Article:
“I have no choice but to stop selling, whereas prices are changing around the clock due to the great collapse of the (Sudanese) pound,” Azhari Khalid, a major supplier of building materials and owner of a store at Al-Sajana Market, told Xinhua.
“We fear to sustain a loss that causes us to exit the market if we decide to take the risk of selling the goods in our hand, because it is certain that their prices will double the next day,” he noted.
Meanwhile, at Khartoum 2 Market, new brands of mobile phones have disappeared, most notably the recent generations of iPhone and Samsung.
“It is natural that modern brands of mobile phones disappear under the confusion which prevails in the market,” Ahmed Zahi, owner of mobile phones and computers store at Khartoum 2 Market, told Xinhua on Friday.
“For instance, a week ago, we sold iPhone 12 for 650,000 Sudanese pounds, which equal to exactly 1,400 U.S. dollars. If we sell the same phone at the same price now, it will only worth roughly 1,000 dollars,” Zahi said.
The situation was similar at the auto spare parts shops in Khartoum 2 Market, where market traders declined to sell their merchandise.
“We import spare parts in foreign currencies and are unable to sell them due to the (Sudanese) pound’s drop in value and the difficulty to sell them in foreign currencies. We have no choice but to stop the sale until the exchange rate of the national currency stabilizes,” Salaheddin Metwally, a sales manager at Al-Nasr Auto Spare Parts Company, told Xinhua on Friday.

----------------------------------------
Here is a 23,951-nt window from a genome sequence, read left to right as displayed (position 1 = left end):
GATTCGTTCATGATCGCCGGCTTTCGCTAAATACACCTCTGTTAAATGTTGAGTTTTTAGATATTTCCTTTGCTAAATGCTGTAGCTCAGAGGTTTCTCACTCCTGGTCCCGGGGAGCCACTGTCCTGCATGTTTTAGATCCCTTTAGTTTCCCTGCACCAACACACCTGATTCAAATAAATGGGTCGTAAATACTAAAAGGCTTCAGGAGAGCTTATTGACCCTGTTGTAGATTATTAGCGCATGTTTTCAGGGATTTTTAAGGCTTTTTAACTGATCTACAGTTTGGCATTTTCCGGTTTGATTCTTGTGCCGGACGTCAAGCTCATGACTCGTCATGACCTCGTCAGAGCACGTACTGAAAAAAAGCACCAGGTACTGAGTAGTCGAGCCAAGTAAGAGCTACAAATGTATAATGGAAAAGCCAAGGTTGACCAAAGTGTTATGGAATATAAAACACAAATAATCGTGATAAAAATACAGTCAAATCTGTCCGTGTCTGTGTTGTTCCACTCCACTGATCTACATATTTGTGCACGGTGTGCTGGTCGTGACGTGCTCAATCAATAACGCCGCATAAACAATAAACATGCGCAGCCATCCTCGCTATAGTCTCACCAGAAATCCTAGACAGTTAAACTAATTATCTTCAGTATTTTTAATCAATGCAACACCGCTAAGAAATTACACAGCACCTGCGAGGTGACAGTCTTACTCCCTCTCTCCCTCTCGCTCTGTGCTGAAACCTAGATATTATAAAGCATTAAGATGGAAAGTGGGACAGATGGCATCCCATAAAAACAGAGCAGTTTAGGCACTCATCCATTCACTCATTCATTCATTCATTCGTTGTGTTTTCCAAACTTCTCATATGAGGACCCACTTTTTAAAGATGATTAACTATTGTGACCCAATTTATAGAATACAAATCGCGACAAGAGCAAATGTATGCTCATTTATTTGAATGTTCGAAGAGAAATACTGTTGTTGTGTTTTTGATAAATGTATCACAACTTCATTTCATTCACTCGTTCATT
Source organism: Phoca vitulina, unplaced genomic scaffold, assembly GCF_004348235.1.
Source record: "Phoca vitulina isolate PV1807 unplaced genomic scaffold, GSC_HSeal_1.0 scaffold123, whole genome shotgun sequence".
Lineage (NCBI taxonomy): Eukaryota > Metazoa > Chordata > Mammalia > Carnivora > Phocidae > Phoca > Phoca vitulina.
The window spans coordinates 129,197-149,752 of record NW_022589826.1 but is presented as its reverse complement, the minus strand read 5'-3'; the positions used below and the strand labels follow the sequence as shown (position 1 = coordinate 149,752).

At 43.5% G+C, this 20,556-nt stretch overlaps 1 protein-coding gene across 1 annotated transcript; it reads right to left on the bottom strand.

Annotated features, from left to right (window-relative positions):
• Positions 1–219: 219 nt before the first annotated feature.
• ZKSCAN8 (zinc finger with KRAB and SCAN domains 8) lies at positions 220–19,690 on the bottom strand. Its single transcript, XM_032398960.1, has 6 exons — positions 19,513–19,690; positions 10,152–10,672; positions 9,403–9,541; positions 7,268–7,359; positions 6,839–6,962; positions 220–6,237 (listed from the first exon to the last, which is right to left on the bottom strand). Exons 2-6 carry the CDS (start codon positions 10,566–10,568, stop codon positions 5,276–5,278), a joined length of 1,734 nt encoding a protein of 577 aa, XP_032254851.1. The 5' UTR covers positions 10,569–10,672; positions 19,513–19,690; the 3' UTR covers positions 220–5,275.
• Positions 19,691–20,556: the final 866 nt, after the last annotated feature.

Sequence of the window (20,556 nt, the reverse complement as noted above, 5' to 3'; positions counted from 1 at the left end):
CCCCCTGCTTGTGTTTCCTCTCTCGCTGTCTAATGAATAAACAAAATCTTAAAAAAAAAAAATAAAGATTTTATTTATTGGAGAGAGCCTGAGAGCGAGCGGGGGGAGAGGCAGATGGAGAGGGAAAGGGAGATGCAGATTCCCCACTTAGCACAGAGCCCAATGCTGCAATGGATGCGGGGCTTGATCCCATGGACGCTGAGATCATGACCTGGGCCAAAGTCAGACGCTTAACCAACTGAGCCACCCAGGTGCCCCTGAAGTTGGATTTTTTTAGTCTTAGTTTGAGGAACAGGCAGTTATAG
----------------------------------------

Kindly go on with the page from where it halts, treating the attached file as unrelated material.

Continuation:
Consumer goods prices have risen dramatically at the Central Market, raising concerns as the holy month of Ramadan approaches.
A sack of sugar (50 kilos) jumped from 18,000 Sudanese pounds to 25,000 pounds, while the price of edible oil (36 pounds) registered 24,000 pounds instead of 17,000 pounds about two weeks ago.
In the meantime, the Sudanese pound has continued to fall sharply against foreign currencies, with the parallel market’s exchange rate of one U.S. dollar to 600 Sudanese pounds on Thursday, compared to the official exchange rate of 585 pounds.
Sudan has been facing an economic crisis after the United States and international agencies suspended aid with hundreds of millions of dollars after Abdel Fattah Al-Burhan, the general commander of the Sudanese Armed Forces, declared a state of emergency on Oct. 25, 2021 and dissolved the Sovereign Council.
The United States immediately suspended 700 million U.S. dollars in economic aid to Sudan, while a budget support of 500 million U.S. dollars from the World Bank, which was expected in November 2021, and 150 million U.S. dollars in special drawing rights from the International Monetary Fund, were also halted.
Sudan’s debt relief process under the Heavily Indebted Poor Countries (HIPC) Initiative of the International Monetary Fund has also halted.
Sudan has been undergoing a dire economic crisis since the secession of South Sudan in 2011, due to which Sudan lost 75 percent of its oil revenues.